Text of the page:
Web Development Project Management: First touch with a client


So, you learned about some new tools and terminology in my last post. Now, you are ready for the first touch with the client. That is the essential part of the process from client inquiry to delivery. Our company mostly gets clients through website/contact form. In this article, I will reveal you my approach and experience.

Great way to reject your “non-match clients” before they even start typing an inquiry e-mail is to have a piece of content like this one below. A useful lesson I learned from an experienced web designer, Emanuel Blagonic. Of course, we implemented it on our design/development service page.


Now, your potential client decided whether he wants to work with you and you receive his first e-mail.

Hi Kontra, my company XY Ltd. works in the tourism industry for about ten years. I want to build a new website as soon as possible. My existing website is in the link below. I need your quote and deadlines. I want a modern website with a clean design. 

Best regards,

Potential Client

Company X Ltd. 

First, touch. Before the meeting.

Great, but now what? We don’t like e-mails like the previous one; it’s not a good sign. But be aware, most of your potential clients don’t know too much about website development and design process.  Of course, you need more information on the best proposal and estimations. So, I would usually write an e-mail like this one:

Hi X,

thanks for contacting us. 

In the attachment, you can find our questions. After that, I can get back to you with an approximate quote.

Also, here http://www.example.com/ you can find our prices / and services. 

Best regards, 



Here you can download our set of questions for web design). Of course, you can always add some specific questions depending on your company’s workflow.

As you can see, I pointed out two thing to the potential client:

#1 Questions

In this step, you can see how serious is your potential client. If the client doesn’t have time to fill this questionnaire, most likely (99% from my experience), he isn’t the right client for you. Web development project seeks an effort from the clients too, and this is the first, subtle sign that you could have problems with them during the project. What about the delivery of other materials? (such as content; texts, visuals, etc.). What if he doesn’t have time to answer, and approve an additional step? You wait for him for about three weeks, and your people (reserved for this project) are without a job. Maybe, he won’t tell you the budget. Unfortunately, this is not your client. How can you build a house or buy a home if you don’t have the necessary budget?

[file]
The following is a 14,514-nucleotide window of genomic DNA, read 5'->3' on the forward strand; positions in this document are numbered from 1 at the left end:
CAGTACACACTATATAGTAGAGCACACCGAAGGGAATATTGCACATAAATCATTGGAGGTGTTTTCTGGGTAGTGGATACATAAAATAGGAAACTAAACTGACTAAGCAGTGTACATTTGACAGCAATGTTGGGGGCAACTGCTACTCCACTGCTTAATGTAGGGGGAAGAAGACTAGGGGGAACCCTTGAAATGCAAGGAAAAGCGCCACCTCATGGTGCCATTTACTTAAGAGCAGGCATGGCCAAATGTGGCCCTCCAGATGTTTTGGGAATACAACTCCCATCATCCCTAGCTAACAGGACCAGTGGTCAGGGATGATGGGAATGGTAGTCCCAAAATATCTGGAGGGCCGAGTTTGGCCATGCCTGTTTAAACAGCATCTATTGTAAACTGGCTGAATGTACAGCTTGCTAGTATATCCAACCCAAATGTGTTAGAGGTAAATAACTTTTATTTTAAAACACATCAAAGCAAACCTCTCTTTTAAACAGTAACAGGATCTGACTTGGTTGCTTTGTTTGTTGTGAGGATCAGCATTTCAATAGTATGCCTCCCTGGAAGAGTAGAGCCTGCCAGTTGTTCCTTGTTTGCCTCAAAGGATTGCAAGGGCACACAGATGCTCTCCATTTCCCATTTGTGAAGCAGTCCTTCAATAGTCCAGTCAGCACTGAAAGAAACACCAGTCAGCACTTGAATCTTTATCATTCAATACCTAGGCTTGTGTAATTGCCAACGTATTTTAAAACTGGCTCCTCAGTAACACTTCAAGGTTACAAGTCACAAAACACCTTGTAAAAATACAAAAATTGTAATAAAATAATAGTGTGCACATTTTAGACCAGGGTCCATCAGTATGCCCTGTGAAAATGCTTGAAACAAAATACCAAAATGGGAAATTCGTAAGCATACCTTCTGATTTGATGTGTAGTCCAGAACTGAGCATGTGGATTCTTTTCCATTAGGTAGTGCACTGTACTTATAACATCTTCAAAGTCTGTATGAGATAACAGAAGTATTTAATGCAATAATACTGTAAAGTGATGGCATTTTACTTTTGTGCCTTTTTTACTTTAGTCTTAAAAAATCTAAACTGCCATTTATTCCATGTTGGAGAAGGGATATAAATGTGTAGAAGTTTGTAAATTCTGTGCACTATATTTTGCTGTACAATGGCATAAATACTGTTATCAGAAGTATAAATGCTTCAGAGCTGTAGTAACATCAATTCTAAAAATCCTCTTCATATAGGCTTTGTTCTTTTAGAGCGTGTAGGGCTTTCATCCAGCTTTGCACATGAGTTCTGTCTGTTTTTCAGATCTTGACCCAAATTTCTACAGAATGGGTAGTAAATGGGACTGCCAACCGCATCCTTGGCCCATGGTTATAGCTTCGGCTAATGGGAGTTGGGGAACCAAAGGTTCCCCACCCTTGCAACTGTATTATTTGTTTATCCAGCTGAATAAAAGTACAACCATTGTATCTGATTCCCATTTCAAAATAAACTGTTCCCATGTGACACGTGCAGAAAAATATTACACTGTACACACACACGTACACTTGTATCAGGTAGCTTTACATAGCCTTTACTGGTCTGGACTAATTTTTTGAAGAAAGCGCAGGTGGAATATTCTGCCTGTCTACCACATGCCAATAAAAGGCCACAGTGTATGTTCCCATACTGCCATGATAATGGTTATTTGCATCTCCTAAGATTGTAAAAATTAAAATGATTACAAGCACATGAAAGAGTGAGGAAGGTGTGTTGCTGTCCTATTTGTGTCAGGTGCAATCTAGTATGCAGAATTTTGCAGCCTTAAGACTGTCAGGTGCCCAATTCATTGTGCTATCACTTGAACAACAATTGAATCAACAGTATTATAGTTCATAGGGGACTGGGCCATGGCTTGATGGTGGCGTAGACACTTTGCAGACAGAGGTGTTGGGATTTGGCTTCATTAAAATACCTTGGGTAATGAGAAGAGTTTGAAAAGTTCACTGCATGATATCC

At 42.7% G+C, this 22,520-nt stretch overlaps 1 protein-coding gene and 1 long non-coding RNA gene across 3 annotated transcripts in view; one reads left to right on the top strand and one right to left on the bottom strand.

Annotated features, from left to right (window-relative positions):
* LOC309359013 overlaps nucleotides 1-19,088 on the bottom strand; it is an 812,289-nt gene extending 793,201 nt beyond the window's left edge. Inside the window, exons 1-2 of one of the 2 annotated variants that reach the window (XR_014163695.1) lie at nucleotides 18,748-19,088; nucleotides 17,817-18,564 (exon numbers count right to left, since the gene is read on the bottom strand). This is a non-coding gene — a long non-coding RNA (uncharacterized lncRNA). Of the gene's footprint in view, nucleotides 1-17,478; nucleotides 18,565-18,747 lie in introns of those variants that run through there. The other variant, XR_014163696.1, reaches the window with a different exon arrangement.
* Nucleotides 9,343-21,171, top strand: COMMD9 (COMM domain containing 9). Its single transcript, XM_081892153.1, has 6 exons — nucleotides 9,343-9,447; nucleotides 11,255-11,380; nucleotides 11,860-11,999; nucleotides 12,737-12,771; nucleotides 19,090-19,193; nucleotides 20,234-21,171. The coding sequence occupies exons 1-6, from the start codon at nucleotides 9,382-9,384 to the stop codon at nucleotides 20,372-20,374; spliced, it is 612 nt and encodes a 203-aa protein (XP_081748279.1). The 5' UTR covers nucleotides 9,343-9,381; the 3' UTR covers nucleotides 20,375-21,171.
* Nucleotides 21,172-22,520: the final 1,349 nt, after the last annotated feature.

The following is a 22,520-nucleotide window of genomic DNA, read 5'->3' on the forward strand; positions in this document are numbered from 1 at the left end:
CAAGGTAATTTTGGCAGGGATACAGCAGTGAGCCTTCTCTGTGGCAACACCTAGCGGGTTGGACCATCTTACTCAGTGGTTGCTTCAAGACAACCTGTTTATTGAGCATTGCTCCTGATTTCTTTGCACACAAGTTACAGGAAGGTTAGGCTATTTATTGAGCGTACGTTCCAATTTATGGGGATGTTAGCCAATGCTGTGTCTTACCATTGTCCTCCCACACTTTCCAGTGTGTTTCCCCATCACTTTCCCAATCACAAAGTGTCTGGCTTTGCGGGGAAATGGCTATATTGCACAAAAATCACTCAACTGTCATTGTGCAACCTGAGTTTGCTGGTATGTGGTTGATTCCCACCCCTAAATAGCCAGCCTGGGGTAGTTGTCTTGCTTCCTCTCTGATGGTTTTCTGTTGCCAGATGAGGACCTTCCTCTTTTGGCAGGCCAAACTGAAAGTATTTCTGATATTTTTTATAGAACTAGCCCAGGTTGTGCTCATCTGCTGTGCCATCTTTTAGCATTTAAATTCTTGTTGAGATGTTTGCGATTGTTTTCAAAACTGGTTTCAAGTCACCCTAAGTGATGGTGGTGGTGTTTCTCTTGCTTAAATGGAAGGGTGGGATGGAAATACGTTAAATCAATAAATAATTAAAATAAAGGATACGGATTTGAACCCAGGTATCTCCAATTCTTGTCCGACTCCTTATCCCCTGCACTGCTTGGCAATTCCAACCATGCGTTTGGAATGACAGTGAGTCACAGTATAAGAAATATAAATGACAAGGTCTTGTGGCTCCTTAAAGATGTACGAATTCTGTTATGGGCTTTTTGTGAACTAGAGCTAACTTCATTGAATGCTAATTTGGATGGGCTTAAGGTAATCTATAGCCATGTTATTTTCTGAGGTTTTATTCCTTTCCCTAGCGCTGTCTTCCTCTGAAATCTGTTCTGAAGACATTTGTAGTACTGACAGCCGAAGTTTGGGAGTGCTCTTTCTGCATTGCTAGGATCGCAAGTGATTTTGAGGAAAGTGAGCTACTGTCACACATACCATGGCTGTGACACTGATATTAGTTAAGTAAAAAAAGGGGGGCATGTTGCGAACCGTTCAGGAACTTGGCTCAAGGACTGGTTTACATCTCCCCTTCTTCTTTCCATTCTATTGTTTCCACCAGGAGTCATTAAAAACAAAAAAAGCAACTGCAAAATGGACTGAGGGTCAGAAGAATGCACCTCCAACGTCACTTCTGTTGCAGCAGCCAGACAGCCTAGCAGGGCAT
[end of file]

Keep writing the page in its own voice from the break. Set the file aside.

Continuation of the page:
Without this questionnaire filled up, there is no step (meeting) forward. 

#2 Pricing

Maybe the potential client isn’t aware of how much a project like the one he’s asking about might cost, or what does it take from his side. It will be a good “filter” to let you know whether this client isn’t for you or doesn’t have a proper budget. That is ok, no hard feelings. If you don’t have the money, you never go to a Mercedes store. Right? 🙂

If a potential client sends that questionnaire with all answers and he has a proper budget, it is time for the first meeting.

First meeting

When the first meeting is due, it’s time you meet your clients in person. Keep these few tips in mind while you’re at it. 

#1 Questions, again.

First, you should ask the client all unanswered/unclear questions. Ask them to talk about their business, processes, etc. What kind of content is on those pages? What are their roles and possibilities, who is responsible for content delivery and creation? Generally, who is the person in charge? 

More questions will create more answers, and the project will flow more smoothly during the realization phase.

#2 Deadlines

Try to define deadlines with your clients. First their wishes, and then your possibilities according to the availability of resources. There is always some “We need this immediately” situation.

Never promise anything before you check everything with your team.


#3 Talk with the client about important, elementary things

Work processes, additional hours, and project scope are some critical parts to talk about before you send them in writing to your client. What if your client wants something which isn’t included in the project scope and your offers? Maybe there’s a delay in answers, and this causes an overlap with your next project? What are your rights, and your client’s rights?

Try to emphasize all the procedures and work processes up front. Explain why are those important to you and your agency.

#4 Your Gut

Is this a client for you or not…? Believe in your gut feeling; sometimes it is better to say “Thanks, but no thanks” than venture into a cooperation that will result in stress, and potentially failure for both sides.




The first touch with a client is essential. If you define all the things right, the project will flow smoothly and without problems. As you can see, I mentioned only one meeting, but it depends on project’s complexity. Sometimes it could take up to three to five meetings before you define everything. But don’t start a project before you set everything.

In the next article, I will focus on the agreement and offer creation.